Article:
We all hope we can have more productive conversations going forward. You think we want to be on here trying to argue that metastatic disease is not a new disease site and actually metastatic disease exists on a spectrum of every disease site we already treat? You think I want to tell the International Code of Zoological Sciences I found a new species called “monke” in Penn’s basement that was calling for a palliative RT certification for rad oncs who had already been board certified and then published by a rad onc journal?

We want to stand united and fight the patient-killing apes at the satanic temple of eviCore and battle the ignorant bureaucratic demon chimpanzees at CMS pushing the APM because even if it isn’t affecting our dept or practice now, it will in 5 years when it is rolled out nationally. Let us come together and fight the real war against the true enemies of rad onc. But first, let us fix our goddamn field because it is a f*cking dumpster fire.

A tribute, with sound of course, to a true leader in our field, Simul the Great. Anyone can be a leader. You do not need to be a chair, sit on one of the 43 NRG subcommittees, or have 138 retrospective chart reviews all done by students and residents on your CV. You need willpower and courage to tell the truth and stand up for what you truly believe. If only more of us, myself included, could have half of his courage, we would all be in a much more beautiful place. Welcome to the war to save rad onc.

 
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ramsesthenice

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If we are going to bring GOT into this, I think the precipitous decline in story telling when they progressed passed the books (ie season 5) is highly analogous to our standing as a field overall since the early 2000s. I don't have time for photoshop, so i will let this speak for its self as is

1614034658962.png
 
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RickyScott

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To be honest, there is no escaping the fact that if all residencies were shut down (and current classes graduated), we would still be oversupplied in the 2030s. All we can do is warn the medstudents.
 
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RadsWFA1900

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We are running out of time to save our field before it permanently goes the way of the most undesirable of medical specialties. We need to show students and trainees that we hear their concerns and are actually taking concrete actions to address it. Make no mistake, we are in a war for the very survival of our field. While we may always match students, that was and will never be the question. There will always be those desperate enough to apply and those greedy enough to continue to take advantage of those poor souls. It is beneficial to us all to attract the most talented, bright young minds to our once proud and honorable field that is now a wasteland of terrible job opportunities and “leaders” looking out for their own personal interests rather than the field as a whole.

The current situation in rad onc is not what we want, to quote what so many have already said on SDN. We want our specialty to grow with new RT indications and techniques being pushed from academic centers to the community. We want to be able to look students in the eye and tell them truthfully that good jobs await them at the end of our long training and 4 board exams, the most in any specialty. To expect a non-predatory job where the rad onc collects their professional fees (in academics or private practice) in a geographic region near family is not entitlement, it is a noble aspiration that should be within reach of every rad onc graduate. While there are many threats to our field such as decreasing reimbursement through the idiotic APM and increasingly ridiculous hypofrac trials (stop all RT breast omission trials until you run at least a couple of biomarker stratified hypofrac RT vs 5 years endocrine therapy trials), what hurts the most is that much of the damage to our field is self-inflicted by our so-called “leaders”.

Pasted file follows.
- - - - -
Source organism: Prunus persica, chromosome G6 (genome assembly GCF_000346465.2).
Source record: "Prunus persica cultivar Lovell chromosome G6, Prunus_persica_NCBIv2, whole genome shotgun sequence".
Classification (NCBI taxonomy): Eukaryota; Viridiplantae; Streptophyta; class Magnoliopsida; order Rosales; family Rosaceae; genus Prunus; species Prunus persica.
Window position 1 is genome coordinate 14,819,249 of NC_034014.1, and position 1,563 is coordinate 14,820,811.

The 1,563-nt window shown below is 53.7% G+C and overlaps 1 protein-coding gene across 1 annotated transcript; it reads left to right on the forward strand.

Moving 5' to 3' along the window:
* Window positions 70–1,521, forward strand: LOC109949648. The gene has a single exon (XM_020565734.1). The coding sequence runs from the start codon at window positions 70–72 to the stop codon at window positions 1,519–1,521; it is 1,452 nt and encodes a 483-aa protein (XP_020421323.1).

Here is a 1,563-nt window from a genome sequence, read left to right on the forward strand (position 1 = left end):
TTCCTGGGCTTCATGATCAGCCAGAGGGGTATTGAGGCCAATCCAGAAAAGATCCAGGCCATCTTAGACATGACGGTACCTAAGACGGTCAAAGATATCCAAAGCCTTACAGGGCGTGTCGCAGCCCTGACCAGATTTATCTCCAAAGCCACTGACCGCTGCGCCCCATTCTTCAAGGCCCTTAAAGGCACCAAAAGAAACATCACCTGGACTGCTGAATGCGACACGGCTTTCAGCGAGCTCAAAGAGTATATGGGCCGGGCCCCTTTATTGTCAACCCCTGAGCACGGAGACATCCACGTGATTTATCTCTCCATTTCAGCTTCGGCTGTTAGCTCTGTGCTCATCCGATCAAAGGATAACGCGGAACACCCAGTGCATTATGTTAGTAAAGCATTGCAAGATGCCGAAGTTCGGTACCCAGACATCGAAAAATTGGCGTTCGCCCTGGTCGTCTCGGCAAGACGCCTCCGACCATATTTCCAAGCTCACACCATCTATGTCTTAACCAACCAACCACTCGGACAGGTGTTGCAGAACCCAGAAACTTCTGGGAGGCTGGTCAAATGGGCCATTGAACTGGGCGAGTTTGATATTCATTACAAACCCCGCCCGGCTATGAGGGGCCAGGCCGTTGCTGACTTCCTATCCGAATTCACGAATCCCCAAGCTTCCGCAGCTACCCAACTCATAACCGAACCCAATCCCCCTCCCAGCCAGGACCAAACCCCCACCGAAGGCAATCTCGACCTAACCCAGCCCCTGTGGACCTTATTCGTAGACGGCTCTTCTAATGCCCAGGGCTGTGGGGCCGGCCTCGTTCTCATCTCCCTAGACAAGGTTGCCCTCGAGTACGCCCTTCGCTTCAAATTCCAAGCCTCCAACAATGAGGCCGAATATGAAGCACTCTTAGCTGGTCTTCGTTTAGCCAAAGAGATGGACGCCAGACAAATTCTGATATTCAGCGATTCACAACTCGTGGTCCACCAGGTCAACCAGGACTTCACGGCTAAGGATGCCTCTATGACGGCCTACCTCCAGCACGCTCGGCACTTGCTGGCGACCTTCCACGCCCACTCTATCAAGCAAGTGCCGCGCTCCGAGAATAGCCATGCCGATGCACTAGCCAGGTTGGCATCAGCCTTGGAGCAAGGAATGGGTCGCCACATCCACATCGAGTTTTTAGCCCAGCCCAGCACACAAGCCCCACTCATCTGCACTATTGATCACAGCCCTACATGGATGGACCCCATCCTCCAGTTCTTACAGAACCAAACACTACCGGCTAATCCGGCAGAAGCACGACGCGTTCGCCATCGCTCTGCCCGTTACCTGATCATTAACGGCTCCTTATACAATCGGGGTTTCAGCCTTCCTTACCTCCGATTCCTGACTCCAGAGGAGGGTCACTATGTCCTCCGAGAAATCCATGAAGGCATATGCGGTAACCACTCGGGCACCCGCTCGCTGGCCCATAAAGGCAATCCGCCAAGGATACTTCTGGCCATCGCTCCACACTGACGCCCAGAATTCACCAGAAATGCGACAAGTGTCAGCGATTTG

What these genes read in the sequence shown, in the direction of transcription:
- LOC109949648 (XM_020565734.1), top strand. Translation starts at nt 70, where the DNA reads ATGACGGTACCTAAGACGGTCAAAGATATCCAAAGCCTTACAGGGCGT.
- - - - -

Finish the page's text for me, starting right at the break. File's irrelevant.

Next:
The massive residency overexpansion over the last many years is a huge issue that ASTRO can help solve, anti-trust concerns be damned. Take Louis Potters and Geraldine Jacobson into a side room and tell them, just close your horrible residency program, it is not needed nor wanted and we all know it. We all know the pressure that can be applied if those in power want to put the screws to someone – we have all seen it happen to someone else or felt it personally. For ASTRO leadership to use “anti-trust” concerns as a shield against doing anything such as applying real, back-room pressure on chairs and PDs is one of the largest abdications of responsibility by a professional organization facing a crisis in the history of modern medicine. To continue down this path is exploitative to trainees and hypocritical to the public messaging you have more recently espoused on “job market concerns” of the field. And guess what, it’s ok to make a mistake, just admit and move on. Don’t pull a Lisa Kachnic and Paul Wallner by doubling down on an indefensible position and victim shame residents who are working hard and studying for inane board exams (I still don’t know what TFIIH is, what it does, and how it is really relevant to the clinical practice of oncology). And what about the hospital systems and private equity firms doing the exact same thing as academic chairs by expanding, consolidating and then offering horrible job terms to rad oncs by skimming 30-50% of professional fees on top of taking all the technical fees? You do not blame the lion for slaying sheep for that is its nature. Sure, if those community hospital presidents or MBAs were rad oncs, we would blame them too but they are not. Chairs, PDs, ASTRO leadership - you guys are all rad oncs and supposed to be on our team and that’s why your betrayal of the field for personal gain cuts so deep.